Fletcher's hand was visible in some brave moves. For instance, the consistent and solid Graham Thorpe was discarded for the gifted Kevin Pietersen for the series against Australia.
Light of feet, Pietersen disrupted the Aussie plans and England made the elusive breakthrough in the game's oldest rivalry. That series actually marked the beginning of the Aussies' gradual decline.
Earlier, Fletcher had a key role in the development of two other game-changing cricketers, Marcus Trescothick and Flintoff. In fact, Trescothick was languishing in county cricket before he was summoned for bigger things by Fletcher.
Fletcher was fond of the ‘forward press' method while coping with spin and lost little time in advising the English batsmen to follow this ploy. His ‘one-on-one meetings' are now the stuff of legend.
He deserves credit for England's back-to-back Test series triumphs in Pakistan and Sri Lanka (2000-2001). There was a shift in the mind-set of the side. Instead of complaining against the conditions, the team now sought to conquer them.
England also notched up Test series triumphs in South Africa and the West Indies. These were significant achievements and the English side was now a potent force.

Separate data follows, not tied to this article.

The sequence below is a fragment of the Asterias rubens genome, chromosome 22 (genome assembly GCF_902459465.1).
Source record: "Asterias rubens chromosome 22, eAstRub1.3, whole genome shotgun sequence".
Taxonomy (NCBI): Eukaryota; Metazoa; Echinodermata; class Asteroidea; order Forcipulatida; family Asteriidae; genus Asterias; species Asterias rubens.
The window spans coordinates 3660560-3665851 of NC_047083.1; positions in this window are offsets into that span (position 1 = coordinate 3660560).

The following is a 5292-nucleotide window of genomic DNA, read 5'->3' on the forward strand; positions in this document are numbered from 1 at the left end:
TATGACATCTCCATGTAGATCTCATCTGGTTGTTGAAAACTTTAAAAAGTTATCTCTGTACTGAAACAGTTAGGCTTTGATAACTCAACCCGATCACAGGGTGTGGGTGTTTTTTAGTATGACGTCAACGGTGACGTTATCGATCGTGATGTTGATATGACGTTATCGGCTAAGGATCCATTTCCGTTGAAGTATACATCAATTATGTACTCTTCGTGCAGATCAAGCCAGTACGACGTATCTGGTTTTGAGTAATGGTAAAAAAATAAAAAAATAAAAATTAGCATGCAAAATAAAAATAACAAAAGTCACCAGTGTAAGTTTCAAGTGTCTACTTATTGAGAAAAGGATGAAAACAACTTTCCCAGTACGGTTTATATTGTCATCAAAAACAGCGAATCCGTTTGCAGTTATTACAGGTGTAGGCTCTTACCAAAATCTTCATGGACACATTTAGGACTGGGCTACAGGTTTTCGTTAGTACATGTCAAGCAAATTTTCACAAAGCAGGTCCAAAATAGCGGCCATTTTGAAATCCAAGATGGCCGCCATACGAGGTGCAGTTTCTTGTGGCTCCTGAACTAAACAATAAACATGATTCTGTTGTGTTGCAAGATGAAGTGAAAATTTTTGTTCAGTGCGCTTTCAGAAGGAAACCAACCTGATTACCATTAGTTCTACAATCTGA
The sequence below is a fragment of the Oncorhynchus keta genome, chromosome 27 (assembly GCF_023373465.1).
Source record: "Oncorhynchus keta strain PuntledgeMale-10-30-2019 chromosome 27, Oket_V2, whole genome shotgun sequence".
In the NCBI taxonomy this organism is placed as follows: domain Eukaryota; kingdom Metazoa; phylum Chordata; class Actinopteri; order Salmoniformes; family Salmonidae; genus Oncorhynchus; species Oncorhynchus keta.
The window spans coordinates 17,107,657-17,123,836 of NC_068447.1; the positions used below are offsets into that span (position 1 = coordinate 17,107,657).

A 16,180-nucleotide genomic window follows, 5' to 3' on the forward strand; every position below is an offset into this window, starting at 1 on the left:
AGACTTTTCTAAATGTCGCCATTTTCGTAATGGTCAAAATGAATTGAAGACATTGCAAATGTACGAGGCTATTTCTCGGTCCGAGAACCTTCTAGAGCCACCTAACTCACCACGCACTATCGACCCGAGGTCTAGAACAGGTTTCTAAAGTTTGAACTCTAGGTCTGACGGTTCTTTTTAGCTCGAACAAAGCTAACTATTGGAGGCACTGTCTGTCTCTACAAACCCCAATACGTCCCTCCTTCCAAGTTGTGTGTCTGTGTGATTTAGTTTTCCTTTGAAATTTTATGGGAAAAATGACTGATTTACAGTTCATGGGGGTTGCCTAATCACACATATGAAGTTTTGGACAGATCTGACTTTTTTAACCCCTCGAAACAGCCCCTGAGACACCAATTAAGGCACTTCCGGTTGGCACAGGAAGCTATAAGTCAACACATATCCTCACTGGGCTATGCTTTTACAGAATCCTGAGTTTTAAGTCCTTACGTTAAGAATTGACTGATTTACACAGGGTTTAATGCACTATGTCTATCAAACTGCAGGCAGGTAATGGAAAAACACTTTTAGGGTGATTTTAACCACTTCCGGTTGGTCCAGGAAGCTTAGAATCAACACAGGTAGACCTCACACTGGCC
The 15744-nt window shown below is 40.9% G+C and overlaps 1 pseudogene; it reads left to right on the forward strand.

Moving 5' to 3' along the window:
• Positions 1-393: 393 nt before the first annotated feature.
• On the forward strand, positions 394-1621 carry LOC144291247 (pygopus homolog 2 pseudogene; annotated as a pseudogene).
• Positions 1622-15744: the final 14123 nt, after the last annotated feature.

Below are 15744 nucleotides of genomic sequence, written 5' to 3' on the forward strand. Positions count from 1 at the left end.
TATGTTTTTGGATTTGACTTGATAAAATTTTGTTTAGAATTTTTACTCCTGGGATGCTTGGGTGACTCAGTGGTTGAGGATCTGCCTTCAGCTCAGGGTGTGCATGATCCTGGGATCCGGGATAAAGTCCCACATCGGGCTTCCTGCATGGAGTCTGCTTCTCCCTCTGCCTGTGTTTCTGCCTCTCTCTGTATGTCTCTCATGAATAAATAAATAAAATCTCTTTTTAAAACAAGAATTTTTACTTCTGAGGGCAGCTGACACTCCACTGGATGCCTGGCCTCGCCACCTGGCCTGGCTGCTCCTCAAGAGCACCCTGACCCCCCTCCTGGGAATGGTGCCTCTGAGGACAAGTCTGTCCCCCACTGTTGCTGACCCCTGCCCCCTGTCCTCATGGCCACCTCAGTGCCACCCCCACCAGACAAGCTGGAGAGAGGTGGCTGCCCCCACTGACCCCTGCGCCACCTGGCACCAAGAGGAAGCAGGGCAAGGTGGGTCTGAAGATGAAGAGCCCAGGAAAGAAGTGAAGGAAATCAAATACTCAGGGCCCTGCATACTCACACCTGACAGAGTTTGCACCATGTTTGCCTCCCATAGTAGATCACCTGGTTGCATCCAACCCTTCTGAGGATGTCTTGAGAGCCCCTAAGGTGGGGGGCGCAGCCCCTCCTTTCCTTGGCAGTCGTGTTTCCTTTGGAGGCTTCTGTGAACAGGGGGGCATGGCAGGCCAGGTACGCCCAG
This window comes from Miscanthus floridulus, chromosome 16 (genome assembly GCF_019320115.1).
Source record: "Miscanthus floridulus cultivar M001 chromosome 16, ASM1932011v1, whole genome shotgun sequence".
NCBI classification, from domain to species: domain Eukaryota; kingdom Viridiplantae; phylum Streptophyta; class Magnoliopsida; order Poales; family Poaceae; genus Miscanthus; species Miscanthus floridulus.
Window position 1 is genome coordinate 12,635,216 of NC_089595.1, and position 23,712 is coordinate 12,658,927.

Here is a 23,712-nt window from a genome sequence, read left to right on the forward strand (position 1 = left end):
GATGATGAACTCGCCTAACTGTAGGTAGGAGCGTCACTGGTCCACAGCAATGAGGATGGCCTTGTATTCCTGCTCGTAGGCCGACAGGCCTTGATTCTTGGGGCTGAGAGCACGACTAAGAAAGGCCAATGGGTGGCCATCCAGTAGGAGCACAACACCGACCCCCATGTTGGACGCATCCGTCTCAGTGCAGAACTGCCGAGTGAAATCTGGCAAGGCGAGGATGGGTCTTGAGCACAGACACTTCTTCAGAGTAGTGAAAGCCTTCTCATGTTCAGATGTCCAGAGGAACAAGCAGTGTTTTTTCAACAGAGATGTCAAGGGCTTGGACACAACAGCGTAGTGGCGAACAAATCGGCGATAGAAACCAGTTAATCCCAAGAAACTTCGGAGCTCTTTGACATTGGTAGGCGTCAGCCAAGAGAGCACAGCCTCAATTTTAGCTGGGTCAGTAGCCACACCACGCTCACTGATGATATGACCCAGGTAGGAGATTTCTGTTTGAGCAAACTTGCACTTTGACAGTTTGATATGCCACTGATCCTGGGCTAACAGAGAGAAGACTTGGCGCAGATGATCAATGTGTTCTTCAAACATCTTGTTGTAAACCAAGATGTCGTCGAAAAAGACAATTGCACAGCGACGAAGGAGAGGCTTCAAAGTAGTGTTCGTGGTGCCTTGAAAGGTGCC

Along the way, Fletcher forged impressive partnerships with captains Nasser Hussain and Michael Vaughan. He earned respect for his tactical acumen.
In his playing days, Fletcher excelled in the role of an all-rounder for Zimbabwe. He was a forceful left-handed batsman and bowled probing right-arm medium pace.
The highlight of his career was when he captained Zimbabwe to a stunning upset over Australia in a group match of the 1983 World Cup in England. He led by example, scoring 69 not out and claiming four wickets for 42 runs.
Now, he is a coach with the hottest job in world cricket. India is the No. 1 Test side and the World Cup winner in ODIs. In how Fletcher inspires the side to retain its levels of intensity lies his biggest challenge.